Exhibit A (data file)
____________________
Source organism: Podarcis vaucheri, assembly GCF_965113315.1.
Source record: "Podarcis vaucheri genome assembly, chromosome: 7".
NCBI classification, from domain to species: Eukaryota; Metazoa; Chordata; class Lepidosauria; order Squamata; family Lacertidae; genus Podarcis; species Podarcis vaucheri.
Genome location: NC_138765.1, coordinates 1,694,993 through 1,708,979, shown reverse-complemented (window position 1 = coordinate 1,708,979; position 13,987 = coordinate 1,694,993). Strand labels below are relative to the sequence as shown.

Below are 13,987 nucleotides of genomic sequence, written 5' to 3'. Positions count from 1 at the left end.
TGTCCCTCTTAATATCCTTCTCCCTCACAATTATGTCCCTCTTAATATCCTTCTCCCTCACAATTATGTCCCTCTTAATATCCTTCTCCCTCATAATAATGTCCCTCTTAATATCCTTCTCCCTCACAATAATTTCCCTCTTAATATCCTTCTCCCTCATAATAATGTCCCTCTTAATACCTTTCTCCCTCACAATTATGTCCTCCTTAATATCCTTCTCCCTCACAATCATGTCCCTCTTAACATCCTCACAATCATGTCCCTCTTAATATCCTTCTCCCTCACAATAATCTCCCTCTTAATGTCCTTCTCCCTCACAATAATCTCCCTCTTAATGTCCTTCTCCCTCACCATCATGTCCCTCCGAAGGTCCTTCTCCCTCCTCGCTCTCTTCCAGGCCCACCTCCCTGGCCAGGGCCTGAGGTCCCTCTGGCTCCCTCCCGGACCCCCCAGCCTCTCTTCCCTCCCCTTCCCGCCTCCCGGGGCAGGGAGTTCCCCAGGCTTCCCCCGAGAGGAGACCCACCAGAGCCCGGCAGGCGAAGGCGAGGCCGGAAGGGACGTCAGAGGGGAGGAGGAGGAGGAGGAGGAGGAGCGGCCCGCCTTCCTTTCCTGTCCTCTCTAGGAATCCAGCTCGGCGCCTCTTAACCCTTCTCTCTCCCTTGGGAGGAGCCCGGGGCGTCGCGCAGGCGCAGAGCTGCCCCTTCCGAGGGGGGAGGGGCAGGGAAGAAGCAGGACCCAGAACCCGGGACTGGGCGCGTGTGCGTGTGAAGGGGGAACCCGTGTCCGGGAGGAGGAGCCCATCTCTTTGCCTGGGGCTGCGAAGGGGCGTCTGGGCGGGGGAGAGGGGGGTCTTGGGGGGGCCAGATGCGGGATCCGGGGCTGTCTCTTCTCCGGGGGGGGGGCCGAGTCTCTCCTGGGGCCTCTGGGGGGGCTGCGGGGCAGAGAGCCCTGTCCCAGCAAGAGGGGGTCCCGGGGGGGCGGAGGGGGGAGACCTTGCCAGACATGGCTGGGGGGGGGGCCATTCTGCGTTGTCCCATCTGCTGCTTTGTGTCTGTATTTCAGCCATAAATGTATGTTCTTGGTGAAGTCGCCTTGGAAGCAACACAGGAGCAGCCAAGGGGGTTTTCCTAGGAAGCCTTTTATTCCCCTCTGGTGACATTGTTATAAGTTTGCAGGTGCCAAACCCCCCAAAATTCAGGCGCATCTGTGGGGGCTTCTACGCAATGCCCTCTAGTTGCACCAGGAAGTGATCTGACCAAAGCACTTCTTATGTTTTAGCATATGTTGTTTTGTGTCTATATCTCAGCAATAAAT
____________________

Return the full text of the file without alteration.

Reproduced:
Source organism: Podarcis vaucheri, assembly GCF_965113315.1.
Source record: "Podarcis vaucheri genome assembly, chromosome: 7".
NCBI classification, from domain to species: Eukaryota; Metazoa; Chordata; class Lepidosauria; order Squamata; family Lacertidae; genus Podarcis; species Podarcis vaucheri.
Genome location: NC_138765.1, coordinates 1,694,993 through 1,708,979, shown reverse-complemented (window position 1 = coordinate 1,708,979; position 13,987 = coordinate 1,694,993). Strand labels below are relative to the sequence as shown.

Below are 13,987 nucleotides of genomic sequence, written 5' to 3'. Positions count from 1 at the left end.
TGTCCCTCTTAATATCCTTCTCCCTCACAATTATGTCCCTCTTAATATCCTTCTCCCTCACAATTATGTCCCTCTTAATATCCTTCTCCCTCATAATAATGTCCCTCTTAATATCCTTCTCCCTCACAATAATTTCCCTCTTAATATCCTTCTCCCTCATAATAATGTCCCTCTTAATACCTTTCTCCCTCACAATTATGTCCTCCTTAATATCCTTCTCCCTCACAATCATGTCCCTCTTAACATCCTCACAATCATGTCCCTCTTAATATCCTTCTCCCTCACAATAATCTCCCTCTTAATGTCCTTCTCCCTCACAATAATCTCCCTCTTAATGTCCTTCTCCCTCACCATCATGTCCCTCCGAAGGTCCTTCTCCCTCCTCGCTCTCTTCCAGGCCCACCTCCCTGGCCAGGGCCTGAGGTCCCTCTGGCTCCCTCCCGGACCCCCCAGCCTCTCTTCCCTCCCCTTCCCGCCTCCCGGGGCAGGGAGTTCCCCAGGCTTCCCCCGAGAGGAGACCCACCAGAGCCCGGCAGGCGAAGGCGAGGCCGGAAGGGACGTCAGAGGGGAGGAGGAGGAGGAGGAGGAGGAGCGGCCCGCCTTCCTTTCCTGTCCTCTCTAGGAATCCAGCTCGGCGCCTCTTAACCCTTCTCTCTCCCTTGGGAGGAGCCCGGGGCGTCGCGCAGGCGCAGAGCTGCCCCTTCCGAGGGGGGAGGGGCAGGGAAGAAGCAGGACCCAGAACCCGGGACTGGGCGCGTGTGCGTGTGAAGGGGGAACCCGTGTCCGGGAGGAGGAGCCCATCTCTTTGCCTGGGGCTGCGAAGGGGCGTCTGGGCGGGGGAGAGGGGGGTCTTGGGGGGGCCAGATGCGGGATCCGGGGCTGTCTCTTCTCCGGGGGGGGGGCCGAGTCTCTCCTGGGGCCTCTGGGGGGGCTGCGGGGCAGAGAGCCCTGTCCCAGCAAGAGGGGGTCCCGGGGGGGCGGAGGGGGGAGACCTTGCCAGACATGGCTGGGGGGGGGGCCATTCTGCGTTGTCCCATCTGCTGCTTTGTGTCTGTATTTCAGCCATAAATGTATGTTCTTGGTGAAGTCGCCTTGGAAGCAACACAGGAGCAGCCAAGGGGGTTTTCCTAGGAAGCCTTTTATTCCCCTCTGGTGACATTGTTATAAGTTTGCAGGTGCCAAACCCCCCAAAATTCAGGCGCATCTGTGGGGGCTTCTACGCAATGCCCTCTAGTTGCACCAGGAAGTGATCTGACCAAAGCACTTCTTATGTTTTAGCATATGTTGTTTTGTGTCTATATCTCAGCAATAAAT